Paul Motter do you bring musical instrument on cruises
Paul Motter has advised cruisemates about the electrical equipment he brings on cruises and since he is a self-confessed musician, I was wondering if he brings a musical instrument with him on cruises or does he borrow instruments from crew members? Does he have any suggestions for cruisemates about musical instruments, types and sizes.
You know, I was recently wondering which axe Paul planned to bring when we both cruise on Quantum Of The Seas in January. I know he was always a Les Paul man but I've seen promo photos of his band recently where he is holding a Paul Reed Smith.
This could be an interesting blog post; Simple Rules for Vacationing Musicians.
When I read John Heald's blog there seemed a steady stream of performers and parents just knowing others passengers would want to hear them or there progeny. Often they would let John know there exact "requirements." For the most part I feel like when you are on vacation you are on vacation and performing is work. Granted there are plenty of aspiring karaoke superstars out there but they don't seem to demand much of the cruise lines.
All I ask is a tall ship and a star to steer her by; John Masefield
Carnival: Glory 2004, Destiny 2008, Splendor 2009, Freedom 2011, Valor 2012, Dream 2013
Celebrity: Summit 2011
Princess: Ruby 2010, 2014, Caribbean 2013, Coral 2014, Regal 2014
Star Clippers: Royal Clipper 2015
I think that for a short period of time a few years back, Carnival listed personal musical instruments among the banned items. Their policy now says they are allowed but if anyone complains about noise (and perhaps horrible playing) security will confiscate them and return them when the cruise ends.
My understanding is that most cruise lines frown on people playing their own instruments in public areas just because it can be disruptive.
Good Question (sorry, I had a BAD computer crash over the weekend)...
I have often looked at travel guitars - but I have yet to find one I think it made right and right priced to bother taking on the road.
When it comes to instruments onboard - you can be sure most onboard musicians do NOT care to let you borrow anything of theirs, they need to keep them working for their jobs. I am sure some have "extras but space is limited, so they cannot bring that much.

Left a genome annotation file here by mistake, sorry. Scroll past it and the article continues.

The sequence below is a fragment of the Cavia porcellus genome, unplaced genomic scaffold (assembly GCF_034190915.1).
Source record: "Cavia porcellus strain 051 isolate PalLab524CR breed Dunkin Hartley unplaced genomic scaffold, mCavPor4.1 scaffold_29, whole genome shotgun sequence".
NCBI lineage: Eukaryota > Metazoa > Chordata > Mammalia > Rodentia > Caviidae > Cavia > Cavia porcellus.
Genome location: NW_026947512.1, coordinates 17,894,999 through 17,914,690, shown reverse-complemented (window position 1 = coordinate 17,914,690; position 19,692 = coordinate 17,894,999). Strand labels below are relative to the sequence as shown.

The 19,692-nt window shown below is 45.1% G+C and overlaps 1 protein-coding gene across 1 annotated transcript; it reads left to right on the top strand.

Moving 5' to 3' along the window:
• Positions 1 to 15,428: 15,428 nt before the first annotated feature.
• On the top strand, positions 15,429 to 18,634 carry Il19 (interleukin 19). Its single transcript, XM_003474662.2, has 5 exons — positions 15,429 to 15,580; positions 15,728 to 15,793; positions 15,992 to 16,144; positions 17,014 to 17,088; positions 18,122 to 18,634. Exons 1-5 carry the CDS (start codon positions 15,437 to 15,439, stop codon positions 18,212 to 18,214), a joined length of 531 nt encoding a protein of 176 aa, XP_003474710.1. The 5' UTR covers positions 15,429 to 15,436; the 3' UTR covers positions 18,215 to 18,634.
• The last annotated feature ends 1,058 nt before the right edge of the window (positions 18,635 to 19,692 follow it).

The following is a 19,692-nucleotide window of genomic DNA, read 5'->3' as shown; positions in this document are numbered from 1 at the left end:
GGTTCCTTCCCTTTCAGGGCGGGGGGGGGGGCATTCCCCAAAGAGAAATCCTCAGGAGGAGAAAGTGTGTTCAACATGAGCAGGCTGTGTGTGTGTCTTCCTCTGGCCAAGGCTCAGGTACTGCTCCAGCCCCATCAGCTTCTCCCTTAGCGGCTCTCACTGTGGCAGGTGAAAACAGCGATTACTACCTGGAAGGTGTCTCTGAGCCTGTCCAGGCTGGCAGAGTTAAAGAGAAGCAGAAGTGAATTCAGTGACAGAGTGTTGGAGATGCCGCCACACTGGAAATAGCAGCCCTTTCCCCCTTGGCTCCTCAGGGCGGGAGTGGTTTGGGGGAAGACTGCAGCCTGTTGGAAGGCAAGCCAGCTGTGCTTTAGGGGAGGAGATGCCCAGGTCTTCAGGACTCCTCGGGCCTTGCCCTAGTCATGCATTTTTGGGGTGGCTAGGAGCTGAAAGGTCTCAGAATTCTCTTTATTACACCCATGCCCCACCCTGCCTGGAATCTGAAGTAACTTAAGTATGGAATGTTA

Interestingly- Norwegian Epic was supposed to have a program where they would rent guitars and small practice amps made by Gibson onboard. This was all arranged just before Epic came out - but the deal never materialized.
It turned out that with a month or two Gibson had about $100k worth of wood seized from their factpry because it had (supposedly) been worked on illegally by Indian workers who were not licensed to work on that material. (this is all documented).
Now - just a few weeks previously the CEO of Gibson had been an outspoken critic of Obamacare and other trade policies. This wood was seized and never given back, and the stated reason was because Gibson had violated a law of "India" (not the U.S.) - it was a federal action by the ATF - which I did not know was created to enforce the laws of India, rather than the U.S. (no domestic laws were broken - and even more incredible, India had never filed a complaint asking the US to intervene - this was all Eric Holder).
Anyway - the deal on Epic never materialized, and I am guessing there would be too much hassle in getting the instruments inspected every time they were brought into the US (at the end of every cruise).
Yes, it is just stupidly ridiculous that our ATF would hassle companies like Gibson - but you don't get away with criticizing this Prez, however this prez does get away with gestapo like tactics on us citizens once in awhile.
So - mostly all I have is a laprop with a lot of my favorite songs and a small self-powered speaker that will play them loud enough for me to hear them in the room. That way I can practice songs "mentally" without having to actually play anything. That is good enough for me.
There are luggage size guitars (mostly electric) - but I don't find the quality to be good enough to make them worthwhile.
I was responsible for a competition and the prize was a Gibson banjo. I didn't know it until a banjo enthusiast told me that the Gibson banjos had to be ordered early because they were in high demand. I got the Gibson banjo in plenty of time and the winner of the contest "Ms Plunk" was very pleased.
I was made aware of the ways the different countries use restrictions against other country's products when I had to review some export regulations. There was a common restriction against a certain wood from a certain country that kept popping up in these regulations. The story you wrote about makes me believe that something like this could be reality.
I saw the story on TV about Holder and his meeting with people in Ferguson and his talking about his encounters with the police and I start to wonder if the details of this story will come out.
It ended up costing Gibson $600,000 and they were never charged with anything, but they decided it made more sense to pay up than to try to fight the government with its unlimited resources.
Glad to hear interesting side stories that are prompted by a main subject.
I had one that I will bring up on a separate subject about speakers on cruises that stand out in your mind. Mine was a woman who spoke on astronomy; she made a spicy presentation on a rather dull subject.